Books for your 2018 Bookshelf

For everyone looking to take a break this term with some non-course related reading, 2018 is set to be a very exciting year for new books. Here are five of the most hotly-anticipated releases that will be rolling off the presses over the next six months…

Red ClocksLeni Zumas, Red Clocks (Harper Collins, January 2018)

A dystopian vision that in recent months has become chillingly plausible, Red Clocks imagines an America in which abortion has been totally outlawed in all fifty states. Not only that, but Canada has built a symbolic ‘pink wall’ to keep out any abortion-seeking refugees, single mothers are forbidden from adopting, and the Personhood Amendment grants full human rights to every unborn foetus. In a small Oregon town, four women try to figure out what these new restrictions mean for their lives. Mattie is an academically-gifted teenager who finds herself unexpectedly pregnant, while her teacher, Ro, is a single woman who longs to have children. Ro’s friend Sara has a seemingly-perfect life with two kids, but is trapped in a loveless marriage, and Gin, a forest-dwelling medicine woman, brings the stories of all these women together when she is arrested and tried in a modern-day witch trial. This will be a great read for any fans of The Power or The Handmaid’s Tale, adapted for the Trump/Pence era…

The ElizasSara Shephard, The Elizas (Atria Books, April 2018)

This gripping psychological thriller will be the Pretty Little Liars creator Sara Shephard’s first foray into the world of adult fiction. The story starts with main character Eliza being found unconscious at the bottom of a hotel swimming pool. Eliza’s family and friends believe it was a suicide attempt, but Eliza is convinced she was pushed. She tries desperately to piece together the preceding evening’s events, out of a tangled mess of false memories and lies, lest the attacker strike again. Eliza is also about to publish her first novel, and strangely, her family and editors start asking questions about events in the novel as if they had happened in her real life. The blurring of truth and fiction sounds similar to The Girl on the Train, and this one is obviously also a must-read for any PLL fans out there!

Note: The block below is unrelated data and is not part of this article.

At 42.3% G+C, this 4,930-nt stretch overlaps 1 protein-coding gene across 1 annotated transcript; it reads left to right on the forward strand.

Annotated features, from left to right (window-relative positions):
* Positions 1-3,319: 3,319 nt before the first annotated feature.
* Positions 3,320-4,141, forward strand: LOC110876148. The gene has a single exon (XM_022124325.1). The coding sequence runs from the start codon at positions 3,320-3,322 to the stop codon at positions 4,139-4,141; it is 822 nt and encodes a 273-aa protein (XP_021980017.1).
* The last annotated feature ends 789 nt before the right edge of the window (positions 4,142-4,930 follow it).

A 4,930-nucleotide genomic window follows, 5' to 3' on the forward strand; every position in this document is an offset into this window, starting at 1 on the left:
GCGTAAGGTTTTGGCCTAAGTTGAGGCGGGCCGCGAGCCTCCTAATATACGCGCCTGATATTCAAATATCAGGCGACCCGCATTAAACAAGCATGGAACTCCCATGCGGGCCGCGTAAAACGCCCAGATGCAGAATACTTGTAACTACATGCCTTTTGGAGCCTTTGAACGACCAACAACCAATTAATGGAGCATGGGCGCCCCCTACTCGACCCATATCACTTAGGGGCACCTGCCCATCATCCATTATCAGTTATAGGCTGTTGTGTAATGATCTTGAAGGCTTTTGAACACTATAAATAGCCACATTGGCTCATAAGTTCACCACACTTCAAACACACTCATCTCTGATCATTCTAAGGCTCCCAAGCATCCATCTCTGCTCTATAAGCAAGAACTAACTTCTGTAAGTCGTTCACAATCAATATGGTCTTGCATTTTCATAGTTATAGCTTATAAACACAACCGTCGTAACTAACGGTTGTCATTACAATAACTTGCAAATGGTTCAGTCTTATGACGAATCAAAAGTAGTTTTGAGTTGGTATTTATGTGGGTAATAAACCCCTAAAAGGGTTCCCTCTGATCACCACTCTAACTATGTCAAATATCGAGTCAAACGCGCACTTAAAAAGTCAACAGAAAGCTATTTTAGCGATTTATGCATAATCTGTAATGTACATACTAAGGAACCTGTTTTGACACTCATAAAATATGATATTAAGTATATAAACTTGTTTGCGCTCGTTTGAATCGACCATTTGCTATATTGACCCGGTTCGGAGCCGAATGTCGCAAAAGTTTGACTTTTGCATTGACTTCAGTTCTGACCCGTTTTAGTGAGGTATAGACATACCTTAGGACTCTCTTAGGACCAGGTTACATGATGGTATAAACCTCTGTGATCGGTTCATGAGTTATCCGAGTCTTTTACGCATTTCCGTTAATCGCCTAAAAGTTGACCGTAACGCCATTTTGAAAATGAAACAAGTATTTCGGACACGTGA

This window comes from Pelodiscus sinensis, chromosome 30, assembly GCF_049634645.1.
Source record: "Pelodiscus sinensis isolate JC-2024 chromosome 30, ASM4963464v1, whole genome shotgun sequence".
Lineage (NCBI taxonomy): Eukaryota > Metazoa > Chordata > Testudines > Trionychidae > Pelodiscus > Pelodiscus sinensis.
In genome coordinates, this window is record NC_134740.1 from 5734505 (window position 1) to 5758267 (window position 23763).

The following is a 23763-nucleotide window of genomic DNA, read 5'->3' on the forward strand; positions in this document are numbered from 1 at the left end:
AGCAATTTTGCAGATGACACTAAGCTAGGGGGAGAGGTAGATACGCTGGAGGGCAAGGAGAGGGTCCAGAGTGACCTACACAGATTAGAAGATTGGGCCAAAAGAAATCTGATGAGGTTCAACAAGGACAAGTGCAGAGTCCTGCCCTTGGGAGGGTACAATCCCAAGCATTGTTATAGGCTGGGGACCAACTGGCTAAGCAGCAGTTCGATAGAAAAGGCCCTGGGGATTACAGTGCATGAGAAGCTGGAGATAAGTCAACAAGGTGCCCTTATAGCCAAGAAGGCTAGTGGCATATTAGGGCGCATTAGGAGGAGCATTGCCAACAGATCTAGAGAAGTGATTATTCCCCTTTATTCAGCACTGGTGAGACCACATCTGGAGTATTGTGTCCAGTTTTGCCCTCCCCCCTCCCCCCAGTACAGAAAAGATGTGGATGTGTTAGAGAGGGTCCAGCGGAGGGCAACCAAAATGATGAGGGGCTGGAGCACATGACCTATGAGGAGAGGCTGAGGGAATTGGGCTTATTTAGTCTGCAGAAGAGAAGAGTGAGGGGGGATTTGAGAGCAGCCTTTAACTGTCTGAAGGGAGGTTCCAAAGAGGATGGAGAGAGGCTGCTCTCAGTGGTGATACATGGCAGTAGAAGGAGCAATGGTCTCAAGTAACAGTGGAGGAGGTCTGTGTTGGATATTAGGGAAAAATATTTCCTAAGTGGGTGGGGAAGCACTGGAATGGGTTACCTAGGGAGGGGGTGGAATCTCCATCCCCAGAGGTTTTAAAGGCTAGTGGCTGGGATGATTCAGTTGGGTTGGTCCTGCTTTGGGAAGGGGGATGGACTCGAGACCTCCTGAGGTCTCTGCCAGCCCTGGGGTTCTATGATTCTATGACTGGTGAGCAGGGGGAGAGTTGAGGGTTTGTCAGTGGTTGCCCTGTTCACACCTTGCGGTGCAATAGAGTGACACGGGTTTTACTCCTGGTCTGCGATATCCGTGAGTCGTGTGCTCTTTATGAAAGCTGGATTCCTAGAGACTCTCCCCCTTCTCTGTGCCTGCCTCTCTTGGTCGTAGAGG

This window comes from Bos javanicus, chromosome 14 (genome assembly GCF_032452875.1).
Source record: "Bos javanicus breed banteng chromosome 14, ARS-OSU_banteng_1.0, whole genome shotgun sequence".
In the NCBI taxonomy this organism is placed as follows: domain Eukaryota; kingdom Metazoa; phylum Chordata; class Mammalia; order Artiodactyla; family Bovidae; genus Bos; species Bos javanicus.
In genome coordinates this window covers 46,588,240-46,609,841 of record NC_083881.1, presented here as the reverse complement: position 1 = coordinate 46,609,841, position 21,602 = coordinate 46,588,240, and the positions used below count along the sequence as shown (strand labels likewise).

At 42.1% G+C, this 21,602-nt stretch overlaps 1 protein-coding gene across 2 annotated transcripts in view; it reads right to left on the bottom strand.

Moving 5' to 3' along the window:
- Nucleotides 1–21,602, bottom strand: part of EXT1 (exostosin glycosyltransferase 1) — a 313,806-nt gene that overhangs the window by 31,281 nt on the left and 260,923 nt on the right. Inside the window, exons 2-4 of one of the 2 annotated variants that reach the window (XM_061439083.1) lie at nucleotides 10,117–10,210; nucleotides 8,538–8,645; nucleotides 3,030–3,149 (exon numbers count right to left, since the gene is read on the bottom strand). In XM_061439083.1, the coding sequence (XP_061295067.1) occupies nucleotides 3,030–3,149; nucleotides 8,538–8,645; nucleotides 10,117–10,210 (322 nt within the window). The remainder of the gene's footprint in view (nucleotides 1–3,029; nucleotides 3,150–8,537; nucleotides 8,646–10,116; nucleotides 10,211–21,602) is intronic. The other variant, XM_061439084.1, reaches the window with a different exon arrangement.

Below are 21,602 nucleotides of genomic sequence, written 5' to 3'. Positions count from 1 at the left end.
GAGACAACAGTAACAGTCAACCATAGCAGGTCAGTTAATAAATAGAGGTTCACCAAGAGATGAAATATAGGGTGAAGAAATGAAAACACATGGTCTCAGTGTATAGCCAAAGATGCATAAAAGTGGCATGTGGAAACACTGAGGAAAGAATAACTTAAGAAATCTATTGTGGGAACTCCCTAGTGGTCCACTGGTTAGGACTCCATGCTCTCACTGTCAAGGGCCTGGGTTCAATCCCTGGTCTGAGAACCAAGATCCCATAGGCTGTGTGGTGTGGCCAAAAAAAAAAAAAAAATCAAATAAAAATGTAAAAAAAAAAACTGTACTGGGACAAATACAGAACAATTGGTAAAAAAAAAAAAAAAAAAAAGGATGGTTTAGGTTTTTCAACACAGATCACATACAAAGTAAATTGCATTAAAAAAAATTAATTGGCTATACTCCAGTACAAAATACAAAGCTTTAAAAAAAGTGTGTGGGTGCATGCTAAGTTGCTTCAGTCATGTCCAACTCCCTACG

CirceMadeline Miller, Circe (Bloomsbury, April 2018)

Circe is Miller’s follow-up novel to Odyssey, which appeared in 2012, and, as the name suggests, tells the story of the witch Circe, from Greek mythology. It’s a re-telling of The Iliad from Circe’s perspective, from her banishment to a remote island by Zeus, to her encounters with Hermes, Daedalus and Odysseus. If myths and magic, sorcerers and heroes are your thing, Miller’s novel will be a really creative and imaginative read.


The Female PersuasionMeg Wolitzer, The Female Persuasion (Chatto & Windus, June 2018)

Shy college student Greer Kadetsky gets the chance to attend a guest lecture by her idol, the prominent feminist campaigner Faith Frank. It proves to be a life-changing experience for her, as Frank takes Greer under her wing and offers her a surprising career opportunity. Wolitzer’s first book for adults since 2013’s The Interestings, The Female Persuasion is an intelligent observation of the changes that have recently taken place in the feminist movement in the western world, and an exploration of the powerful impact that an inspiring and persuasive mentor can have on the life of a young person, as well as the risks of possibly idolising someone too much.

The House of Impossible BeautiesJoseph Cassara, The House of Impossible Beauties (Harper Collins, June 2018)

The House of Impossible Beauties is set in the world of New York’s underground drag ballroom scene of the 1970s and 80s. Inspired by the documentary Paris is Burning, and the real House of Xtravaganza, it follows the stories of young gay and transgender teenagers, Angel, Hector, Venus, Juanito and Daniel, who have all fled traumatic pasts but band together to form the city’s first Latino House, creating a new family for themselves. This is a novel of grief and tragedy, as the characters cope with addiction, sex work and abuse, against the backdrop of the AIDS crisis, but also about the power of resilience and love, and offers a window into a really unique aspect of American cultural history.

– by Nicole Gadras

*Images courtesy of


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